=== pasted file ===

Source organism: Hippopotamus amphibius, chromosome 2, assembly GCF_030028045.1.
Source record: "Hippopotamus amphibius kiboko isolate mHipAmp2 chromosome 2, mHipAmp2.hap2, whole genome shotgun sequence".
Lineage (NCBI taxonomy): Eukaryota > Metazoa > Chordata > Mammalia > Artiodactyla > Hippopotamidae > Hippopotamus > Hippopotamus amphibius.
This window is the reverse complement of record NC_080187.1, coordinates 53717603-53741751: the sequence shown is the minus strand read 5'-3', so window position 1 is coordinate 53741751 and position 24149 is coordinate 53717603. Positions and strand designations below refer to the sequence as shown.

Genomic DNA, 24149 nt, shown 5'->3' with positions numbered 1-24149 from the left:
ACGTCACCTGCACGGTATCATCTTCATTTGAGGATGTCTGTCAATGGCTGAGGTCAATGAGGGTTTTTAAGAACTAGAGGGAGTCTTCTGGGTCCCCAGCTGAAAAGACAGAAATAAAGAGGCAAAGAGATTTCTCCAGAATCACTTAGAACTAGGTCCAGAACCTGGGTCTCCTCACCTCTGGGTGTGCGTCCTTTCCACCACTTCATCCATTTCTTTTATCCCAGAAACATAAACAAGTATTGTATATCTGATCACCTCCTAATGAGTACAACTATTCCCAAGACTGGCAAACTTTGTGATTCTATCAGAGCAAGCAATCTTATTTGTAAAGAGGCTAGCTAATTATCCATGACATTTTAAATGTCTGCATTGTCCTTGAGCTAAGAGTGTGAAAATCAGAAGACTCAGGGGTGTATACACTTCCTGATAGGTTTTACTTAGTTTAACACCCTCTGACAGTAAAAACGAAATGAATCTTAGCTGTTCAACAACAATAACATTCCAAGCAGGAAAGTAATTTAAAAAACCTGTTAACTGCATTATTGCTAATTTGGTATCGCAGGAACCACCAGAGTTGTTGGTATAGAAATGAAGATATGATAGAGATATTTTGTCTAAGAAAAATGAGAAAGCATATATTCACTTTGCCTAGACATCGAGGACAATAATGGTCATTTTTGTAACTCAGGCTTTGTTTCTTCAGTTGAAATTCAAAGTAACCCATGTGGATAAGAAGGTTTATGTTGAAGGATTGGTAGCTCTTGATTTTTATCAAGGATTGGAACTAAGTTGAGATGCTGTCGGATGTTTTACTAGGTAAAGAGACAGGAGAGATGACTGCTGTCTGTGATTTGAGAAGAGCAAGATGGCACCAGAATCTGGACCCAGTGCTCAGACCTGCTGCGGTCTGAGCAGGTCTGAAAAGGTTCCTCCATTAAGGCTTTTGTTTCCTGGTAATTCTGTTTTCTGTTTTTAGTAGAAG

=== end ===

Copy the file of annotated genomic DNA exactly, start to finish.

Source organism: Hippopotamus amphibius, chromosome 2, assembly GCF_030028045.1.
Source record: "Hippopotamus amphibius kiboko isolate mHipAmp2 chromosome 2, mHipAmp2.hap2, whole genome shotgun sequence".
Lineage (NCBI taxonomy): Eukaryota > Metazoa > Chordata > Mammalia > Artiodactyla > Hippopotamidae > Hippopotamus > Hippopotamus amphibius.
This window is the reverse complement of record NC_080187.1, coordinates 53717603-53741751: the sequence shown is the minus strand read 5'-3', so window position 1 is coordinate 53741751 and position 24149 is coordinate 53717603. Positions and strand designations below refer to the sequence as shown.

Genomic DNA, 24149 nt, shown 5'->3' with positions numbered 1-24149 from the left:
ACGTCACCTGCACGGTATCATCTTCATTTGAGGATGTCTGTCAATGGCTGAGGTCAATGAGGGTTTTTAAGAACTAGAGGGAGTCTTCTGGGTCCCCAGCTGAAAAGACAGAAATAAAGAGGCAAAGAGATTTCTCCAGAATCACTTAGAACTAGGTCCAGAACCTGGGTCTCCTCACCTCTGGGTGTGCGTCCTTTCCACCACTTCATCCATTTCTTTTATCCCAGAAACATAAACAAGTATTGTATATCTGATCACCTCCTAATGAGTACAACTATTCCCAAGACTGGCAAACTTTGTGATTCTATCAGAGCAAGCAATCTTATTTGTAAAGAGGCTAGCTAATTATCCATGACATTTTAAATGTCTGCATTGTCCTTGAGCTAAGAGTGTGAAAATCAGAAGACTCAGGGGTGTATACACTTCCTGATAGGTTTTACTTAGTTTAACACCCTCTGACAGTAAAAACGAAATGAATCTTAGCTGTTCAACAACAATAACATTCCAAGCAGGAAAGTAATTTAAAAAACCTGTTAACTGCATTATTGCTAATTTGGTATCGCAGGAACCACCAGAGTTGTTGGTATAGAAATGAAGATATGATAGAGATATTTTGTCTAAGAAAAATGAGAAAGCATATATTCACTTTGCCTAGACATCGAGGACAATAATGGTCATTTTTGTAACTCAGGCTTTGTTTCTTCAGTTGAAATTCAAAGTAACCCATGTGGATAAGAAGGTTTATGTTGAAGGATTGGTAGCTCTTGATTTTTATCAAGGATTGGAACTAAGTTGAGATGCTGTCGGATGTTTTACTAGGTAAAGAGACAGGAGAGATGACTGCTGTCTGTGATTTGAGAAGAGCAAGATGGCACCAGAATCTGGACCCAGTGCTCAGACCTGCTGCGGTCTGAGCAGGTCTGAAAAGGTTCCTCCATTAAGGCTTTTGTTTCCTGGTAATTCTGTTTTCTGTTTTTAGTAGAAG